Kingsley said there are 10 patients at
the skilled-nursing facility.
According to HCCA, emergency department medical staff typically see patients for medical issues such as altitude
sickness, injuries from skiing accidents
and snakebites. There is also a range of
trauma injuries from motor vehicle accidents to gunshot wounds.
The district hospital has four acutecare beds, plus 33 beds in a skilled-nursing facility, according to HCCA.
Benzeevi said he’s pleased with the
work that has been done at Southern Inyo Hospital, so far.
“A community has a health care facility and HCCA will continue the work already started,” he said.
And managing a hospital hundreds of
a miles away won’t be a problem.
Benzeevi said an HCCA senior management team is in place to keep tabs on
Southern Inyo Hospital. He added he will
make weekly visits to the Inyo County
hospital.
“[Distance] is a challenge. But not a
big problem,” he said. “We want to install
an integrated management health care
system. Same as we are doing in Tulare.”
For others, such as Kumar, distance
could prove challenging.
He was unavailable for comment.
Kingsley said he’s pleased the hospital is open and patients are receiving
care again.
“Once the hospital closes, it takes a
while for patients to return,” he said.
“We are extremely grateful. I think it
was a combination of getting the right
people to the hospital board. I do believe
the decision to bring HCCA will work.”
Growth in toll traffic outpaces regular roads
US Motorists drove nearly
3.15 trillion miles last year
BART JANSEN
USA TODAY
WASHINGTON - With gas prices low,
motorists seem keen to travel on less
congested toll roads even if they cost a
little more, according to an industry
analysis of Transportation Department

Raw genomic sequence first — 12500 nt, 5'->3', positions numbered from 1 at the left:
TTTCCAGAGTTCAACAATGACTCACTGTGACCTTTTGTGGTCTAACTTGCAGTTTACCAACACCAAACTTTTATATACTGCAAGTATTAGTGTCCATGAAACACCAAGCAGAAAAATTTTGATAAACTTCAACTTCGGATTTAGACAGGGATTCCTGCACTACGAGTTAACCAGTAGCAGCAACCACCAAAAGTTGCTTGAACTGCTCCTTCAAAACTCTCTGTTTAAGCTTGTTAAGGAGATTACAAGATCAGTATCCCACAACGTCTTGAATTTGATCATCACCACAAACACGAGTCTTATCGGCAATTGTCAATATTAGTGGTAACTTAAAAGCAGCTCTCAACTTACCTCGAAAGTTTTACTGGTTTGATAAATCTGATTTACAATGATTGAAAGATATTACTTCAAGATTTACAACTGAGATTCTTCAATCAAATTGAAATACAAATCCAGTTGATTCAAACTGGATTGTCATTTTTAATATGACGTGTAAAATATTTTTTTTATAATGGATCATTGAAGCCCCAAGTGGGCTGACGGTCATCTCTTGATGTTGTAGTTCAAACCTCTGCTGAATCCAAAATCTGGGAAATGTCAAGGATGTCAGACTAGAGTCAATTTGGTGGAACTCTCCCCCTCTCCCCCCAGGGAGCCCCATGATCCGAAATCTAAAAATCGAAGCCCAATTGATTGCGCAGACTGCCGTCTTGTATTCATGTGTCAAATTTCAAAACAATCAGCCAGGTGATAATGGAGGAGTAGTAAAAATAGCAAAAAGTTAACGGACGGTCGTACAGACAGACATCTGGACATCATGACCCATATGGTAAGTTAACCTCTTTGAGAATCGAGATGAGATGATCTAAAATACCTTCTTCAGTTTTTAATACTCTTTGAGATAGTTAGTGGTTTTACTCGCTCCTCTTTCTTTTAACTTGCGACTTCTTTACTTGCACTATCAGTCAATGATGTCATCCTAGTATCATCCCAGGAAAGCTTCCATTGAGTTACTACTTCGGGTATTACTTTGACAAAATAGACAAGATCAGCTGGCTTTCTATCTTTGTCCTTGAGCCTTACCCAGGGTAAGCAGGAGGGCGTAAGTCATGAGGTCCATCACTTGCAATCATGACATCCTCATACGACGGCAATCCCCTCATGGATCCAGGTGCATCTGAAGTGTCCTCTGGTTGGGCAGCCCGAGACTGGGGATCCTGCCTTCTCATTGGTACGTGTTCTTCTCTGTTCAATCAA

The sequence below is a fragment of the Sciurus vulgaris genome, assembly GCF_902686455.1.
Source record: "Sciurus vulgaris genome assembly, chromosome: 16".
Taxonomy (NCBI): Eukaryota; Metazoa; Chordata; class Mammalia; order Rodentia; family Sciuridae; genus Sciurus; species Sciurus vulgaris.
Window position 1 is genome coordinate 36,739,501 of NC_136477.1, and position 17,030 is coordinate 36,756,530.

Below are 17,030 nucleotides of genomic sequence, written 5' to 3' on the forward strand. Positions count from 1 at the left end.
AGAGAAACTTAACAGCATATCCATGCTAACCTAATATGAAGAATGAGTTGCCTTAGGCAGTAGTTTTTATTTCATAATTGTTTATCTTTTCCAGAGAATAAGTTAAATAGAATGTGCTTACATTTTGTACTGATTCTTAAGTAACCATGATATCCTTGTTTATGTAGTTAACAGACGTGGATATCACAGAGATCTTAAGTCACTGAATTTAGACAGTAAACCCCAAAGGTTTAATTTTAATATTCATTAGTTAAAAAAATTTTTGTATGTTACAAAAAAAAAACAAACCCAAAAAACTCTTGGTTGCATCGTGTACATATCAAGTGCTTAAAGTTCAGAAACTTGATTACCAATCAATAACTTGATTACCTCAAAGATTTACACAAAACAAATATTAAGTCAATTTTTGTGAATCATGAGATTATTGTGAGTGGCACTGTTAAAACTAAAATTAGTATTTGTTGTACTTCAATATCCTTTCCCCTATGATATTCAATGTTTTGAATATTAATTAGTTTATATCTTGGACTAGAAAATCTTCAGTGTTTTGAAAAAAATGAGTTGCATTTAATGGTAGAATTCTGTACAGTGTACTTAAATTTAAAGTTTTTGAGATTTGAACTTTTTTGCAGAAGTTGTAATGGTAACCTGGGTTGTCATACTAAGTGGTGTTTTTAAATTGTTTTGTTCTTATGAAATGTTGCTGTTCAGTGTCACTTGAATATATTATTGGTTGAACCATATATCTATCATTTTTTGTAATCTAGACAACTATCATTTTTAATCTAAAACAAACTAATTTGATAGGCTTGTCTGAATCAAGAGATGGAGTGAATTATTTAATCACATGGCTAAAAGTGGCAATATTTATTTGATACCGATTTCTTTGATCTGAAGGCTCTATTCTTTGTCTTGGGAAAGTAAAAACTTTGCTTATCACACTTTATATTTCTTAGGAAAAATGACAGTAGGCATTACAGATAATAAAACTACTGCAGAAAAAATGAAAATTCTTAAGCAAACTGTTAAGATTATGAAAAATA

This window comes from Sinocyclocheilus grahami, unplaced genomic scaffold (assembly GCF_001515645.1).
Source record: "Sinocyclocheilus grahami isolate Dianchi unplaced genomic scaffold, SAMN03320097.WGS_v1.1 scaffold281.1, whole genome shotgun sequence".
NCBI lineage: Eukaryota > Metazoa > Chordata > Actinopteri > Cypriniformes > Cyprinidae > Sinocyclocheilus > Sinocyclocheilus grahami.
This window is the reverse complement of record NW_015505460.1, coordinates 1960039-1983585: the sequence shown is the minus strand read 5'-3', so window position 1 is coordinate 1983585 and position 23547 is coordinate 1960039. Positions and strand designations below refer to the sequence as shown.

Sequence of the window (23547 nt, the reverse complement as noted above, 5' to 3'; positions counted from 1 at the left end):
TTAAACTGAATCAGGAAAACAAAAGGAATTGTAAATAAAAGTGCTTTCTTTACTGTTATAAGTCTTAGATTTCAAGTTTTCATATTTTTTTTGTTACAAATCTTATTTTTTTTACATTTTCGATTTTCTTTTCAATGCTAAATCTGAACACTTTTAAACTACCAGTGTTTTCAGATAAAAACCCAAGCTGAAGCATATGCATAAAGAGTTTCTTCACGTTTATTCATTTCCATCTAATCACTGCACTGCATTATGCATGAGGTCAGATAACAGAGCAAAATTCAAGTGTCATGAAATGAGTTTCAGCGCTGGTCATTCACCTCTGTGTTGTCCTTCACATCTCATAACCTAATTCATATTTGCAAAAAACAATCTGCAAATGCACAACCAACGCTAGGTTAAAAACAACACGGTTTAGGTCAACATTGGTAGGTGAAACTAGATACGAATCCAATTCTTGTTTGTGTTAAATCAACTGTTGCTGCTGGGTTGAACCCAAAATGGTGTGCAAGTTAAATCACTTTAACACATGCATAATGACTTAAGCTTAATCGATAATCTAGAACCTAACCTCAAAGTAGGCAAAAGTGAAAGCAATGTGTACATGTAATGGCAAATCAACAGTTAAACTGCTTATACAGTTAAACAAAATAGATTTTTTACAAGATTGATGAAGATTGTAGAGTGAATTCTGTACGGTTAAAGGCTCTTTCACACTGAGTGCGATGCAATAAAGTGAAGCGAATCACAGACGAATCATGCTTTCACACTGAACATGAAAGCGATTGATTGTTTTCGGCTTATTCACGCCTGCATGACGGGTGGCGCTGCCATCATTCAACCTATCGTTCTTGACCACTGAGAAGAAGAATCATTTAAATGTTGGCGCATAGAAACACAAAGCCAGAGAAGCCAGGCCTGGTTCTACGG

statistics obtained by USA TODAY.
Motorists drove nearly 3.15 trillion
miles last year — 3.5 percent or 107 billion miles more than 2014 — to clock in as
the most heavily traveled year in U.S.
history, according to the Federal Highway Administration. And more drivers
than ever chose roads, bridges and tunnels that charge tolls.
The number of trips driven on toll
roads, bridges and tunnels rose 7 percent, according to a study of 31 facilities
by the International Bridge, Tunnel and
Turnpike Association. The 5 billion trips
through toll facilities surveyed represented 328 million more trips than 2014.
“The 6,000 miles of toll facilities in
this country offer a premium service,
and people are willing to pay for that service,” said Pat Jones, the association’s
CEO.
The 31 facilities that responded to the
survey account for 80 percent of the tolls
paid nationwide, collecting about $11 billion of $14 billion in tolls, Jones said. The
JULIO CORTEZ/AP
Motorists drove nearly 3.15 trillion miles last year, and more drivers than ever chose roads,
bridges and tunnels that charge tolls.
survey found 23 facilities with record
traffic and 10 with double-digit growth.
The five biggest gains were at the
Tampa-Hillsborough Expressway Authority in Florida (25 percent), North
Carolina Department of Transportation
(25 percent), Central Texas Regional
Mobility Authority in Austin (23.4 percent), Georgia’s State Road and Tollway
Authority (19.6 percent) and Washington
state Department of Transportation
(16 percent).
“I think it shows that we have a very
mobile, active workforce, and people see
value in using these toll facilities,” Jones
said.
Highway-user groups tend to support
tolls for creating new roads or lanes,
along with bridges and tunnels. But advocacy groups often criticize adding
tolls to existing roads.
Sean McNally, spokesman for the
American Trucking Associations, said
tolls are typically less efficient in collecting money for roads than the gas tax.
Tolls also raise safety concerns, either
with congestion at collection plazas or by
sending traffic onto narrower secondary
roads, he said.
As toll roads switch from employeestaffed toll booths to electronic collection, costs are plunging, Jones said. Administrative costs for electronic toll collection can be as low as 5 percent. Congress last raised the federal gas tax in
1993, so states that want more money for
new projects will often turn to tolls,
Jones said.
“I think we will see expansion of existing toll facilities, and I think we will see
the creation of new toll facilities,” Jones
said.
Greg Cohen, CEO of the American
Highway Users Alliance, said high-occupancy toll lanes for Washington’s Capital
Beltway have been well-received. But
the justification for a $15 cash toll on
Staten Island’s aging Outerbridge Crossing into New York, which opened in 1928,
is more questionable, Cohen said.
“Just because we’re driving more, it’s
really a sign of the good economy and a
lower unemployment rate,” Cohen said.
“It doesn’t mean that people necessarily
now support toll roads.”